PC Manufacturers have been trying to bring to reality the dream of a console sized PC that didn’t seem out of place in the living-room. Improved power and thermal efficiency over the past few years has allowed Intel, Nvidia, and AMD some success in this daunting task.
This is where the MSI Trident 3 Review comes into play. It comes packed with a mid range GTX 1060, an Intel Core I7-7700HQ and 16GB of RAM. The original price tag of $1300 made many consumers turn away, and rightfully so, but at the new price of $899, Can this system justify the price tag?
MSI Trident 3 Review
The MSI Trident 3 Review has stayed away from the usual red and black color scheme that has become known as the “official unofficial” color for gaming computers. Instead it has decided to use RGBLEDs on the systems corners which give it a very nice and clean look. The small form console PC should have no problems hiding among your other home theater components, such as your cable box.
Many Different Ports
The Trident 3 doesn’t skimp on connectivity. The front panel houses three USB 3.1 ports — two Type-A and one Type-C — 3.5mm audio in and out, and an HDMI port for virtual reality, which we’ll discuss in more detail in a moment. Around back there’s gigabit Ethernet, another Type-A USB 3.1 port, four USB 2.0 ports, HDMI for the internal GPU, and the VR link HDMI port.
Out of the box, both the internal GPU HDMI port, and the VR Link HDMI port, are plugged with plastic stoppers. The VR Link requires an included HDMI jumper from the GPU into the port on the back. The system then passes that signal to the port on the front for a VR headset.
It’s a nice thought with some practical problems, the most obvious being the GPU, which only sports one HDMI, one DisplayPort, and one DVI. That means there’s no easy way to simultaneously plug in a VR headset and a HDTV (a DisplayPort to HDMI adapter could do the trick). Also, the HDMI pass-through only brings the port up about 10 inches, and an Oculus Rift will have to plug into the USB 3.1 port on the back anyway, with the Oculus trackers plugged into the front. That rather minimizes the advantage of the HDMI port on the front.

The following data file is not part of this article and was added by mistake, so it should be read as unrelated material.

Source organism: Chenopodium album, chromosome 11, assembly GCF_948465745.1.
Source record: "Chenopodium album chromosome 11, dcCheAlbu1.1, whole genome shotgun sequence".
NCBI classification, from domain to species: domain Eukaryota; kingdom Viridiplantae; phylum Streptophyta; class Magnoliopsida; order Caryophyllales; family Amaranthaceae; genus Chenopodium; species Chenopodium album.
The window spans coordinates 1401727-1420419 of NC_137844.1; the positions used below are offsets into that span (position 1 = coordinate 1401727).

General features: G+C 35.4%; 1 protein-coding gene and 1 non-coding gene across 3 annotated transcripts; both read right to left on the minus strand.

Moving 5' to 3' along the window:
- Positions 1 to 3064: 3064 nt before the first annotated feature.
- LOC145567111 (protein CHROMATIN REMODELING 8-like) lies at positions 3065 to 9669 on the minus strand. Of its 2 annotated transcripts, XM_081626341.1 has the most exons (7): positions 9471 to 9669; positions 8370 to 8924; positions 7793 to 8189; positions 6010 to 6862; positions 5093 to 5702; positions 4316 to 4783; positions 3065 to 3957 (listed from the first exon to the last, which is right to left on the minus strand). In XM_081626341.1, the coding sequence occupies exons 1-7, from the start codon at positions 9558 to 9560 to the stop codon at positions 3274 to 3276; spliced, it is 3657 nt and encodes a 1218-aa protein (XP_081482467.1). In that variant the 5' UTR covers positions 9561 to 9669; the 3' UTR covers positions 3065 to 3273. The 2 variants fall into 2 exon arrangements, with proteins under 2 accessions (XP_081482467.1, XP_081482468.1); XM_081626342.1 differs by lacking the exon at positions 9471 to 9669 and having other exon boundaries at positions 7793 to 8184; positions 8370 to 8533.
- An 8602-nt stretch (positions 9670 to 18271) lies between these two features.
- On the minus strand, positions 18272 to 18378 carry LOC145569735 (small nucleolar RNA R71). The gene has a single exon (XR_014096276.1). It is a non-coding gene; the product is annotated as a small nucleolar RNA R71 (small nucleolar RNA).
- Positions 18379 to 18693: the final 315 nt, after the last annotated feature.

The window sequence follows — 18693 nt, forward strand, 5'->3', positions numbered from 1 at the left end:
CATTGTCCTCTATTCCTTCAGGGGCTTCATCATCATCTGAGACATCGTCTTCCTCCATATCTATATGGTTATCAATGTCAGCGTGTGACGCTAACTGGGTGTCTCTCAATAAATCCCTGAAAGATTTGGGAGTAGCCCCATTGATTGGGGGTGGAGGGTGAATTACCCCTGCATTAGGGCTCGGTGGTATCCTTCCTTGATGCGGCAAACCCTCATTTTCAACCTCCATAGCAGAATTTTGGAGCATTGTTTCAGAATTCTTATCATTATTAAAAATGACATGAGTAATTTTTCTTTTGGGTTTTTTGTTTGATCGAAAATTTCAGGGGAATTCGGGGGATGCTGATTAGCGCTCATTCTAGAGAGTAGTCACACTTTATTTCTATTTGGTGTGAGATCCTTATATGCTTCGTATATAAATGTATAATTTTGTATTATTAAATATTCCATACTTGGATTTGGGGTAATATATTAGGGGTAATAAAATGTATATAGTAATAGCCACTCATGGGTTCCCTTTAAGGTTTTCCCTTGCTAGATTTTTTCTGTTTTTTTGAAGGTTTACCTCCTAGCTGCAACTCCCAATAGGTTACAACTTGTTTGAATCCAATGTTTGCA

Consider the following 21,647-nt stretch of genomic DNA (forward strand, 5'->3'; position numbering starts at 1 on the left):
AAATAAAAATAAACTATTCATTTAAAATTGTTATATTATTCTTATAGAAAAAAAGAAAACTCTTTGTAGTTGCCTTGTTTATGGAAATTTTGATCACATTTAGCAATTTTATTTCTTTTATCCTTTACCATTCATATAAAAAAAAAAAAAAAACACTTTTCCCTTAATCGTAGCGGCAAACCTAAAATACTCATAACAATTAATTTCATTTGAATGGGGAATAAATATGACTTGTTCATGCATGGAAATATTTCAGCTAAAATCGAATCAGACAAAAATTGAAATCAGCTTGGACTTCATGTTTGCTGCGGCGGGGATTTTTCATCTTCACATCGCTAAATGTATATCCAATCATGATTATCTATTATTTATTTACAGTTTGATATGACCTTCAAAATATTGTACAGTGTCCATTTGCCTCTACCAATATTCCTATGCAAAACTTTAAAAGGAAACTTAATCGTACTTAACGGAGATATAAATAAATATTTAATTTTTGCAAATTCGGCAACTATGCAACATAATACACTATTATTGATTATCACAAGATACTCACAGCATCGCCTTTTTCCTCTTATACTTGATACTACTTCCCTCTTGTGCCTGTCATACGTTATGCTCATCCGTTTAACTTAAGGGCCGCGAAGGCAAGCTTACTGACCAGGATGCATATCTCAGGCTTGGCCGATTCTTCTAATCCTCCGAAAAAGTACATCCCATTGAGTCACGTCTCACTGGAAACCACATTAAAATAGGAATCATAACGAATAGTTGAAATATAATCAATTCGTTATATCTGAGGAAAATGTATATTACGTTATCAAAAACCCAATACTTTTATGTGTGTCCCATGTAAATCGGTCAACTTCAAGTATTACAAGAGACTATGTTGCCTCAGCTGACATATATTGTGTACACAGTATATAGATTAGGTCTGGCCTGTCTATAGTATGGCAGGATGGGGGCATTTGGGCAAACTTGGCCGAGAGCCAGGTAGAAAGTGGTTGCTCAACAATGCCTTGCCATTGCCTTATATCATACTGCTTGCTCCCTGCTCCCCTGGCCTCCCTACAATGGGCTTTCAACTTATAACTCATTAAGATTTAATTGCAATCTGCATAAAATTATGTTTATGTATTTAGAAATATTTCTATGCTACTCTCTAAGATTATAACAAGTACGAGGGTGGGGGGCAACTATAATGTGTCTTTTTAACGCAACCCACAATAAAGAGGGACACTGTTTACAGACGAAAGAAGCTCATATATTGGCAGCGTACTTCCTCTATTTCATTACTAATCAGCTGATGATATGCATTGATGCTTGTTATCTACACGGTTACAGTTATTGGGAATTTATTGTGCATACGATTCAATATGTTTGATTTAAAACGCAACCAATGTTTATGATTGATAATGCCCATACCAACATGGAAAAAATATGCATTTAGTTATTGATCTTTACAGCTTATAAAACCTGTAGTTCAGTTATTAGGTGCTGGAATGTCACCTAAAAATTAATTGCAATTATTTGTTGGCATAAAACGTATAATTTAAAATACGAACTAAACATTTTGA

Like many small form factor systems with ITX motherboards, the Trident 3 sports 802.11ac Wi-Fi and Bluetooth 4.2. If we’re just counting ports, the Trident 3 punches up a weight class, but its graphical outputs keep it limited to home theater or living room applications. It seems like an avoidable problem, considering the system sports an MSI GPU.
The ram is easily accessible on this system and there is also a space for a 2.5 inch SSD or HDD on the back of the Unit. You can basically upgrade or replace any and all of the internal component, with the exception of the power supply because it is an external unit.
The Intel Core i7-7700 holds its own against other comparable systems in its price range, such as the Dell XPS 8910 SE. The CPU in the MSI Trident 3 is the simply slower cousin of the enthusiast Core i7-7700K and will provide excellent performance
MSI warranty for the Trident 3 only covers the system and internal components for a year. While this seems like a short time, it stays in the same range as other mid tier systems from major manufacturers. Also MSI allows you to open up the Trident and upgrade its components without voiding the warranty. They do state that they will not cover damage due to user error so please work carefully when upgrading your system.
MSI has made the Trident 3 a true competitor in the race to win over the PC Living room discussion. While we soured on the system at the original $1300 price point, the new pricing of $899 makes this a great buy! We hope you found our MSI Trident 3 Review informative and hope it helped you in making your purchase decision.